SEPs: Simple but not always optimal

By Thomas W. Hoens, CPA, CGMA

SEPs: Simple but not always optimal
Image by Dmitrii_Guzhanin/iStock

Many small and midsize businesses looking for significant tax deductions come to realize the value in establishing a simplified employee pension plan, otherwise referred to as either a SEP or a SEP-IRA. Not only are SEPs easy to set up, they require no tax filings and can be set up as late as the due date (including extensions) of the business's income tax return for a tax year. This last feature provides even cash-basis taxpayers a valuable business deduction in the prior reporting period (unlike a qualified plan, which must be adopted by the last day of the tax year for which the deduction is claimed). At tax deadline time, establishing a SEP is often viewed as a perfect solution.

However, these businesses and their CPA advisers should seriously consider whether the newly created SEP is appropriate over the long term. As good as a SEP may be in the sprint to tax filing deadline time, many taxpayers will find they are too expensive over the long haul. And business owners who establish a SEP to get the benefits of having neither tax filings nor annual discrimination testing can find themselves in trouble with the IRS if they don't stick to the plan's terms.

For the self-employed individual, a SEP permits a maximum tax-deferred contribution of $55,000 per person in 2018, which is consistent with an individual 401(k) plan (not including the $6,000 catch-up contribution available to 401(k) plan participants who have attained age 50). However, because the maximum tax-deferred contribution in a 401(k) plan is a combination of an employee's deferral and a company contribution, the net business income for an individual needed to attain the maximum deduction is far less in a 401(k) than a SEP, $146,000 vs. $220,000 (401(k): ($55,000 − $18,500 maximum employee deferral) ÷ 25% (reflecting employer deferral percentage of 25% of total compensation) = $146,000; SEP: $55,000 ÷ 25% = $220,000).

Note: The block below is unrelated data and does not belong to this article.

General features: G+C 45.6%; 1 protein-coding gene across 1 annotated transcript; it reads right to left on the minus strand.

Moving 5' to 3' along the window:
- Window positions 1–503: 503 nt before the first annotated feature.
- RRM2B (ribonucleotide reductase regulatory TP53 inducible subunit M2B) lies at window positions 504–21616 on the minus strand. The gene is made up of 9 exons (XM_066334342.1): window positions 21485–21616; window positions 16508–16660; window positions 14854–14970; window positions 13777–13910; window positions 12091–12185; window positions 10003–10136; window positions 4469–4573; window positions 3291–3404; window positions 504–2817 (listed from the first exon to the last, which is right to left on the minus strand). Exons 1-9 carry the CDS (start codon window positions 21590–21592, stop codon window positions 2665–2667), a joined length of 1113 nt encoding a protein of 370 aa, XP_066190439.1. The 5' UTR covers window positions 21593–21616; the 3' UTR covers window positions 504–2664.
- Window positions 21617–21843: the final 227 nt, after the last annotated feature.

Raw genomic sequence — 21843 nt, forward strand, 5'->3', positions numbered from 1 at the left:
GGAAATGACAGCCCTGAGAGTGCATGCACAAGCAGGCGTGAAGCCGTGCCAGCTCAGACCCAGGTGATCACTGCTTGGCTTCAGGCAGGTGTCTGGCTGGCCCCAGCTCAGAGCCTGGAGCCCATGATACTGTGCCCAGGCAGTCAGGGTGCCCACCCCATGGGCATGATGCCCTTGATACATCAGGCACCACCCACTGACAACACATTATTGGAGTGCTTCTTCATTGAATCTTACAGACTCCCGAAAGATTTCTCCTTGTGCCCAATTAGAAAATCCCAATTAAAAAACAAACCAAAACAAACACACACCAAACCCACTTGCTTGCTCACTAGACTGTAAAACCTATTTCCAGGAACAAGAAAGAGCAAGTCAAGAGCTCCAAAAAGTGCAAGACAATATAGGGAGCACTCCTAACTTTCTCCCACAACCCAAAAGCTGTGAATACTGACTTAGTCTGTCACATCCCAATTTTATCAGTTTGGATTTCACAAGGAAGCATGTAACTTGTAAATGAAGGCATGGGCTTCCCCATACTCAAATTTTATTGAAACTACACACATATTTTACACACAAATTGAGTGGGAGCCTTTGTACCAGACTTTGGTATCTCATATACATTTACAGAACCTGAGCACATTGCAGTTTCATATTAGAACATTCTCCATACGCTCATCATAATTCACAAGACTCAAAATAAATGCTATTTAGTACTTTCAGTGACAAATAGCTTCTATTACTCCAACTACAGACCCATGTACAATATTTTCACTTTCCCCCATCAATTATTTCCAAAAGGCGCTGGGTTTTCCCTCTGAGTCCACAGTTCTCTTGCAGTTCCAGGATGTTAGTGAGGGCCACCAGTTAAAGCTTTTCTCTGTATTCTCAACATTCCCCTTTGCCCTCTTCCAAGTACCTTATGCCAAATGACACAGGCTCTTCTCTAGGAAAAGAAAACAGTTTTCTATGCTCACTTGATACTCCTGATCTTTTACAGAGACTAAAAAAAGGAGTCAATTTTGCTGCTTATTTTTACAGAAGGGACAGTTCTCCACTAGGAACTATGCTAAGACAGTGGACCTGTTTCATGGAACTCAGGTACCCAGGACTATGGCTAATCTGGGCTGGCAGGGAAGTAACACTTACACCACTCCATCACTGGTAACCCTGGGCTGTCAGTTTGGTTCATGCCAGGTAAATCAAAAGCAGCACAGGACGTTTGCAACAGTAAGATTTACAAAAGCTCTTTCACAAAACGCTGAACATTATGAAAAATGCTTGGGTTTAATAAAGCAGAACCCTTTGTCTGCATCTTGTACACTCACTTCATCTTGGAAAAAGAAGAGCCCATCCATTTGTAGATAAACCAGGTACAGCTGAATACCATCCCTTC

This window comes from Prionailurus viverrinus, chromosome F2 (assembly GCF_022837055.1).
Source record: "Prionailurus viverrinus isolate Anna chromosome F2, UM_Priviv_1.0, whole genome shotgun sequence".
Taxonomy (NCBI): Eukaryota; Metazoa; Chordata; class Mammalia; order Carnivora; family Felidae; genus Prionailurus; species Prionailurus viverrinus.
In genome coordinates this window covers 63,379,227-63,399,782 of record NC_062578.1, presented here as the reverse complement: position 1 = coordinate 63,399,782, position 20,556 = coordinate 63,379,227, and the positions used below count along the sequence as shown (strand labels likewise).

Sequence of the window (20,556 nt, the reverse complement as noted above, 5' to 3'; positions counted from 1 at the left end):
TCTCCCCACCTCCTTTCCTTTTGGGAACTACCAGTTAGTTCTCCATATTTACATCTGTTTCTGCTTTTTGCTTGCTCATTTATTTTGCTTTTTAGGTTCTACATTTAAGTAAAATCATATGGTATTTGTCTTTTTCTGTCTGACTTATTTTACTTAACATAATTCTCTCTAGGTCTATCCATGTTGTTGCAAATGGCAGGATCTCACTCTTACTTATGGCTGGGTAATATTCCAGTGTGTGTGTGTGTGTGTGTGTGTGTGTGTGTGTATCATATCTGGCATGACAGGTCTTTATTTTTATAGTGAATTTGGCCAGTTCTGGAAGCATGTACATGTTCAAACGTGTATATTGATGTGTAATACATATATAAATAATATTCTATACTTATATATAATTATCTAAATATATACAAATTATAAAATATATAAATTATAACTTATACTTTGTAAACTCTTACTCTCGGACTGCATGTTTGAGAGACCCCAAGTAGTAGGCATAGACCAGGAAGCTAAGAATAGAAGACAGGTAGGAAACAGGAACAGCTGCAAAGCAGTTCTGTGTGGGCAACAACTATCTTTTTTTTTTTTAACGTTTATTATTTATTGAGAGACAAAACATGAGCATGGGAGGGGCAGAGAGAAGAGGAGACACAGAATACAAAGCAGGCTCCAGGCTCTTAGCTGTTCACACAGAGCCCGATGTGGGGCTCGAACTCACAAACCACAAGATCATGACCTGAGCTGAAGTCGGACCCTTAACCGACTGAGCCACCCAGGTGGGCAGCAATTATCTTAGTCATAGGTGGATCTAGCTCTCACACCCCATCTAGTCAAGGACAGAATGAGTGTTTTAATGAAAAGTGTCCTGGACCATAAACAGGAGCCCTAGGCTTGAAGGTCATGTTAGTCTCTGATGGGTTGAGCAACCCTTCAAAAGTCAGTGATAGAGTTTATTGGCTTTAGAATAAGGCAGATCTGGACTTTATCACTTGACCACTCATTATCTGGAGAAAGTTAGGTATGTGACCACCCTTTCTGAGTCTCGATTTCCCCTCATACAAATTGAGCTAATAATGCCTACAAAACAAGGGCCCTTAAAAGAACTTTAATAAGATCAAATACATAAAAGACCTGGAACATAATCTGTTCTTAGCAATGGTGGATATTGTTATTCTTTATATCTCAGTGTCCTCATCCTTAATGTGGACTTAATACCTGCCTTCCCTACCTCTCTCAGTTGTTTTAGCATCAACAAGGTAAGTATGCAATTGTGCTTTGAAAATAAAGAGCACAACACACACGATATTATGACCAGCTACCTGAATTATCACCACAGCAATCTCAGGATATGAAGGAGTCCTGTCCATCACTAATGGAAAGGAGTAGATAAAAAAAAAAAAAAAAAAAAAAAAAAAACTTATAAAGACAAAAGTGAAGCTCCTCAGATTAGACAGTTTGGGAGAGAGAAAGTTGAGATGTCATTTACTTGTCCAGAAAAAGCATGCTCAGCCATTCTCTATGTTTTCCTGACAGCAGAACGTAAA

Moreover, for an employer with staff, the rules governing SEP eligibility and contributions result in greater expense than a well-designed 401(k) plan. Although initial eligibility for SEP participation may be longer than for a 401(k) (minimal compensation in three out of five years, as opposed to one year of service), this feature may make it less flexible for the business as a whole. Once the initial age and years-of-service eligibility requirements are met, SEPs generally require that everyone receive the same percentage of pay (a customized SEP may use permitted disparity in its allocations). So if the owner must make a contribution of 25% of compensation to maximize his or her contribution, then every employee in the plan must receive a contribution of 25% of their pay, all with immediate vesting. Furthermore, an employee cannot make voluntary salary deferrals to a SEP or take loans and hardship withdrawals from one.

The rules for a 401(k) plan are more flexible and do not require universal eligibility or that all compensation will count when calculating a company contribution. For example, it is not uncommon to exclude highly paid salespeople entirely or to exclude their commissions and bonuses from the compensation definition, to minimize the amount of the company's contributions. Additionally, in certain cases, the employer can factor in relative ages in calculating a company contribution to benefit the ownership group. Finally, a discretionary company contribution can be made subject to a vesting schedule of up to six years. With this approach, the benefits of the plan can be targeted to accrue to the long-term employees.

While administration of a SEP is "simplified," that is a relative term. The failure to strictly adhere to the terms of the plan can cause serious financial repercussions. Our firm was asked to review a SEP for a small consulting practice. In its early years, the practice was a one-man operation. However, as time passed, it brought on additional staff. A SEP credits a full year of service to any individual paid $600 or more during the year. Under this standard, five employees met the three-out-of-five-years test for eligibility, none of whom had ever received a contribution, nor likely expected one at the time. The IRS required the employer to retroactively reallocate the historical contributions made to his personal SEP-IRA to the affected employees, which reduced the owner's SEP account balance from approximately $800,000 to $150,000.

A SEP does provide a benefit in the short term, no doubt. But over the long haul, it can be an inefficient structure even for a solo practitioner.

Thomas W. Hoens, CPA, CGMA, is COO of The MandMarblestone Group LLC in Philadelphia, which designs, administers, and consults on qualified retirement plans. To comment on this article or to suggest an idea for another article, contact Paul Bonner, a JofA senior editor, at Paul.Bonner@aicpa-cima.com or 919-402-4434.

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